Pam,

    While you may have deactivated your account, you likely have not deleted it as Facebook makes this difficult to do. Businessinsider.com has a list of ten reasons to delete your Facebook account. #3 is especially telling.

    #3. Facebook makes it incredibly difficult to truly delete your account.

    It's one thing to make data public or even mislead users about doing so; but where I really draw the line is that, once you decide you've had enough, it's pretty tricky to really delete your account. They make no promises about deleting your data and every application you've used may keep it as well. On top of that, account deletion is incredibly (and intentionally) confusing. When you go to your account settings, you're given an option to deactivate your account, which turns out not to be the same thing as deleting it. Deactivating means you can still be tagged in photos and be spammed by Facebook (you actually have to opt out of getting emails as part of the deactivation, an incredibly easy detail to overlook, since you think you're deleting your account). Finally, the moment you log back in, you're back like nothing ever happened! In fact, it's really not much different from not logging in for awhile. To actually delete your account, you have to find a link buried in the on-line help (by buried I mean it takes five clicks to get there). Or you can just click here. (see link below) Basically, Facebook is trying to trick their users into allowing them to keep their data even after they've deleted their account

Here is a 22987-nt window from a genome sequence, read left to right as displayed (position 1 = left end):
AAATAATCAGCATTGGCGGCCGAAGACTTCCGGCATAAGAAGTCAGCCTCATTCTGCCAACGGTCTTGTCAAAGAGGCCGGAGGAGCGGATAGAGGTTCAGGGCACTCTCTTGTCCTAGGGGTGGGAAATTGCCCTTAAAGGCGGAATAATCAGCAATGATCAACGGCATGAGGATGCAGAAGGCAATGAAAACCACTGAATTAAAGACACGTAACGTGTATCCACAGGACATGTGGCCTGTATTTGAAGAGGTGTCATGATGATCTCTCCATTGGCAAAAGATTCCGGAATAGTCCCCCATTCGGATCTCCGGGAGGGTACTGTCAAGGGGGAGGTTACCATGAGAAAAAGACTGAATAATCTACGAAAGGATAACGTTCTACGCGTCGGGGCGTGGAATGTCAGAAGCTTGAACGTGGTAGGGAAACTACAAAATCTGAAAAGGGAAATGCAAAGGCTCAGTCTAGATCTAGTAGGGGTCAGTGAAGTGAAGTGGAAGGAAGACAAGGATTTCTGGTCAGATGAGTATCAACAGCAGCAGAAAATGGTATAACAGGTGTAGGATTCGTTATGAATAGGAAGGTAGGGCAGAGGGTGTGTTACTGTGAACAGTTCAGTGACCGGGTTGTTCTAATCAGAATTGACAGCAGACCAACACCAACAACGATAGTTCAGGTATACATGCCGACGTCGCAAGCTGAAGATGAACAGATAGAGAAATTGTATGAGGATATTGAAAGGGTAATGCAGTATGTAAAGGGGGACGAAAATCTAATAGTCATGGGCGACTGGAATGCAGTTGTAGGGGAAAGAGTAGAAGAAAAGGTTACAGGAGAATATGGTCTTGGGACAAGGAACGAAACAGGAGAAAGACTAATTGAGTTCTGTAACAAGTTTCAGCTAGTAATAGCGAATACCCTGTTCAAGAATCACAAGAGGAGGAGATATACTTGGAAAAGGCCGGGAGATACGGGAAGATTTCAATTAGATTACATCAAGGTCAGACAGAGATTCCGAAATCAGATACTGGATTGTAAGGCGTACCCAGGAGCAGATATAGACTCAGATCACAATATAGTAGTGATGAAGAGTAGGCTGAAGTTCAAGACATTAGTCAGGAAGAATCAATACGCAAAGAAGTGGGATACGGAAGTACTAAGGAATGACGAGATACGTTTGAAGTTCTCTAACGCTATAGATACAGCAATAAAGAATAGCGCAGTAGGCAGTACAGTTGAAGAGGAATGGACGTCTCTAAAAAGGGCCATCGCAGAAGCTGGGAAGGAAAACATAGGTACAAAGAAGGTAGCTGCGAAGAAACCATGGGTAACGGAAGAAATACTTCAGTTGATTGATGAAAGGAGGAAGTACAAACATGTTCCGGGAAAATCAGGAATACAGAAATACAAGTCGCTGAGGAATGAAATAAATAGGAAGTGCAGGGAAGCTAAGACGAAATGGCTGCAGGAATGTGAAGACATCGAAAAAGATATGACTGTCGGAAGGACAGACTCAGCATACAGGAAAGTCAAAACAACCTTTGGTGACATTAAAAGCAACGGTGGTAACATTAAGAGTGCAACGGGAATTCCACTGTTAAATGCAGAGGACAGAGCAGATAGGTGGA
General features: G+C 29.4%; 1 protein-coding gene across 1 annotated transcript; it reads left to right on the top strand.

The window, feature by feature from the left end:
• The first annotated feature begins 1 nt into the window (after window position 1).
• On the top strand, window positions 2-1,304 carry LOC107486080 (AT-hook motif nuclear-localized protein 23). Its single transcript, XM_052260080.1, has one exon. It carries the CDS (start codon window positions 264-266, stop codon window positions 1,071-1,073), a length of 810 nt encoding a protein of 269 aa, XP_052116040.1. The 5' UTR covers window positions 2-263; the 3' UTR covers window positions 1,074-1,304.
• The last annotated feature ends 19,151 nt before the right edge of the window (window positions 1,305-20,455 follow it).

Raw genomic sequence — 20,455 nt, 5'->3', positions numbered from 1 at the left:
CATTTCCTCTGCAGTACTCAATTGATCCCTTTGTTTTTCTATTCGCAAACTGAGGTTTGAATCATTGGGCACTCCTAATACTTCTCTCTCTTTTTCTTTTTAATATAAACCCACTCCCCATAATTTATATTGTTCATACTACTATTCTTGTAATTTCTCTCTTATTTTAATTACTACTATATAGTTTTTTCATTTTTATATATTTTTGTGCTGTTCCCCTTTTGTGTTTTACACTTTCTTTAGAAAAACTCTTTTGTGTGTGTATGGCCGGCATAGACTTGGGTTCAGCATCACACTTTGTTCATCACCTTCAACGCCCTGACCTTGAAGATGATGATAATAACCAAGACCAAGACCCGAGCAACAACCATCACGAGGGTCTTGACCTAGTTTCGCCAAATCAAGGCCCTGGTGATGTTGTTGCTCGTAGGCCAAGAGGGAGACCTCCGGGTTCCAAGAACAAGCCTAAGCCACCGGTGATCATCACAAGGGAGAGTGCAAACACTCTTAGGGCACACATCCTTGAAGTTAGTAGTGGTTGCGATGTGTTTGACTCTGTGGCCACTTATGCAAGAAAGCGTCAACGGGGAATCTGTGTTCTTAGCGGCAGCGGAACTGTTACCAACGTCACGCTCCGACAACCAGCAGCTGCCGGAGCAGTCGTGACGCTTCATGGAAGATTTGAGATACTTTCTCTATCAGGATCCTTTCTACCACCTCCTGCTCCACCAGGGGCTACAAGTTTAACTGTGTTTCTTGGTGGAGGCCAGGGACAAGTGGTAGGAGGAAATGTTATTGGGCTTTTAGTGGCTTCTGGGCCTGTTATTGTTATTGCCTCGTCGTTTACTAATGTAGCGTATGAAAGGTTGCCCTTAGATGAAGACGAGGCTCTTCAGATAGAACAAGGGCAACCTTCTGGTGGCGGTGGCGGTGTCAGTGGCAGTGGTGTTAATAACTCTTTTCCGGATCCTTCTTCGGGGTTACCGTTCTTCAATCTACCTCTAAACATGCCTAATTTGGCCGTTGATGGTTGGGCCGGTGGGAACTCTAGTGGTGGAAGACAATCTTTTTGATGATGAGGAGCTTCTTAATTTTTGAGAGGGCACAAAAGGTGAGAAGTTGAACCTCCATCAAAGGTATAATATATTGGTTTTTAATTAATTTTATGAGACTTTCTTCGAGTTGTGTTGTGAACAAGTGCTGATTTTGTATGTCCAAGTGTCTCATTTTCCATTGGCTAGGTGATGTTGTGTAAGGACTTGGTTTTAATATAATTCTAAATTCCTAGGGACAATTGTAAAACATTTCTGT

Read more: http://www.businessinsider.com/10-reasons-to-delete-your-facebook-account-2010-5#ixzz0o00ttc2J

    Reason #3 outlines how to delete, not deactivate, your Facebook account.

    Cheers,
    Chris

  • just